If you are a parent you probably know parenting is hard. There is no manual, no buzzer to tell you when you right or wrong for the decisions you make. Its saying silent prayers that when your child becomes an adult he/she is a healthy, happy, loving individual.
But what if this little bundle you gave birth to receives a diagnosis along the way, such as; autism, anxiety, OCD, a brain injury, epilepsy, cerebral palsy, or maybe not physical, maybe its emotional or neurological. Some of which are invisible to the world.
This puts your whole world as you know it into a tailspin. You know something isn’t right with your child, but you don’t want to acknowledge it. You know once you do, it means you have to accept it and deal with it. When the acknowledgment happens then life will change as we know it. You begin to grieve for the child you gave birth to before you can accept the ‘new’ one. Once this happens you want to talk about it. You need to learn, to gain insight, knowledge as to how, why and what to do next. You seek friends to understand what you are feeling and going through.
You look to your family, your spouse, your siblings, friends, anyone and everyone who will listen to you. This doesn’t work so well because it seems no one is listening, conversation is awkward and hard. There’s no longer anything in common, they can’t relate and don’t understand. Then comes the judgment.
You try your coworkers, you try happy hour with friends, but none of that works. All of this makes you feel worse, shameful. Like somehow all this is your fault. So you stop talking, you withdrawal, you don’t work. All of this leads to more judgment. You start doubting everything you feel, think, do and say as if you aren’t meant to be a parent at all. You feel all alone and that is where you and your special needs child become inseparable and you both become each others ‘person’.
When the time does present itself to say anything at all it seems you always have to justify that ‘but I love him so much’, or the other person feels that they need to make you feel better by saying ‘oh well he seems and looks perfectly normal’. Whatever that means right!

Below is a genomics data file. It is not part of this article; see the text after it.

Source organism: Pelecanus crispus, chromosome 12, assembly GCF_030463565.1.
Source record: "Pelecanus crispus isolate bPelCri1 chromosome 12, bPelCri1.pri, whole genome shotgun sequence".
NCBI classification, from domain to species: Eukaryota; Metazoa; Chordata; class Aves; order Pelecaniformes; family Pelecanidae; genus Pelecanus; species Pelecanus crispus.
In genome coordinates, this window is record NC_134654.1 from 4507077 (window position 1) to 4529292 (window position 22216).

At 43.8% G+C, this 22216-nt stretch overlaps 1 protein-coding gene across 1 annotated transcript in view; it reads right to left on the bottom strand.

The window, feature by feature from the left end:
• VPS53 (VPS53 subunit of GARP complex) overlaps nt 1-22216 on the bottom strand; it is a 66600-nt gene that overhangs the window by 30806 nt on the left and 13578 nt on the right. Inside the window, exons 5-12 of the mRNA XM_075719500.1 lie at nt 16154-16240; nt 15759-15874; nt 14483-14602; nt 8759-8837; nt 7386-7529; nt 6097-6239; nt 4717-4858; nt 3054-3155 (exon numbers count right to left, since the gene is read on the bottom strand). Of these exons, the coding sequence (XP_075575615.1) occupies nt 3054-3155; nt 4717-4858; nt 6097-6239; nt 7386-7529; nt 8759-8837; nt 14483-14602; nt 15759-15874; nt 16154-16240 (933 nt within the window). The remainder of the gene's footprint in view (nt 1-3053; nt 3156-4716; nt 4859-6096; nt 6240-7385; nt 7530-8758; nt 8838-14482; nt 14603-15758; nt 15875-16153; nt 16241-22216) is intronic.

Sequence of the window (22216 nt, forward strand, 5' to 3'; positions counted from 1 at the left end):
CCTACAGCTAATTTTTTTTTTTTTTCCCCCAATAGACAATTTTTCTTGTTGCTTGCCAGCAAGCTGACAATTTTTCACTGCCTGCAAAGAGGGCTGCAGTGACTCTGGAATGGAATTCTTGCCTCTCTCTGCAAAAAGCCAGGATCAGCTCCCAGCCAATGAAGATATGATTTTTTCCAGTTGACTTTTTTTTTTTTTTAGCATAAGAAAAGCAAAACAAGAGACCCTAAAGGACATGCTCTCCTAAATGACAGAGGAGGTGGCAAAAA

Raising a child with special needs is something only other parents with special needs children will get. And even then, each and every child with special needs is completely different, even with the same diagnosis. We tell ourselves that people have it so much worse, stop feeling like this. We tell ourselves that it could be worse. We tell ourselves to stop complaining and just be glad you have a child and he/she is alive. I am here to say this is wrong. I am always about love, peace, and happiness. I am always about being kind to one another and the saying “don’t judge another until you walk in their shoes”. I also say, everything you feel is relevant to your situation. No one can undermine your feelings. I sincerely believe that. Special needs parents feel things I am sure would make typical parents so uncomfortable.
I have heard special needs parents say things like, they feel like they may not love their special needs child enough because of the diagnosis and the difficult days have beat her down. I have heard that autism is a curse to her son, its not a blessing. Another mom said she hasn’t been sleeping and wants to take sleeping pills and never wake up. There have been talk about Mom’s wishing their special needs child would pass before they do because the thought of the child living on without their ‘person’ (MOM) is heart wrenching.
There is therapy after therapy, PT, OT, Speech, and sometimes Vision therapy, Brain therapy. There’s wrap around, floor-time, ABA, Cognitive behavioral and/or Psychological counseling. Most of these therapies are outside of the home and some are people in and out of your home. Its hard listening to other parents of typical children brag about their child, how they go to birthday parties, how they scored three touchdowns in the Friday night game, and how they went to prom and had a great time. Even with siblings, its one of the most difficult things to hear even though you are incredible happy for the other child and parents, there will always be that part of you that wishes just for that moment what it feel like if that were you and your child.
Its punishment to see your child fight through each day. To watch them be vulnerable and plagued with their diagnosis. To know that they are not getting better but instead are getting depressed and angry at themselves for being the way they are. We have to see our children targeted via internet, school bullies, neighborhood bullies, and so on. We are on constant monitoring and it most likely will not stop until we are no longer alive. Its a difficult time for parents when they don’t know how to plan for their future. How to plan their Last Will and Testament, or if their child will go college. There is a different way of doing all of the above when there is a special needs child involved.
What I have learned is that we should never question our love for our children, as I will never question mine. I will move mountains for my child – I feel like I already have. I go from devastation to elation then heartbreak to joyfulness all in a instant. All we can do is keep loving and remember to take care of ourselves so that we can continue to be strong and advocate for our children. But my true question is, how can we advocate for something we hate? Its a silent struggle.
I personally, wouldn’t change it…..today.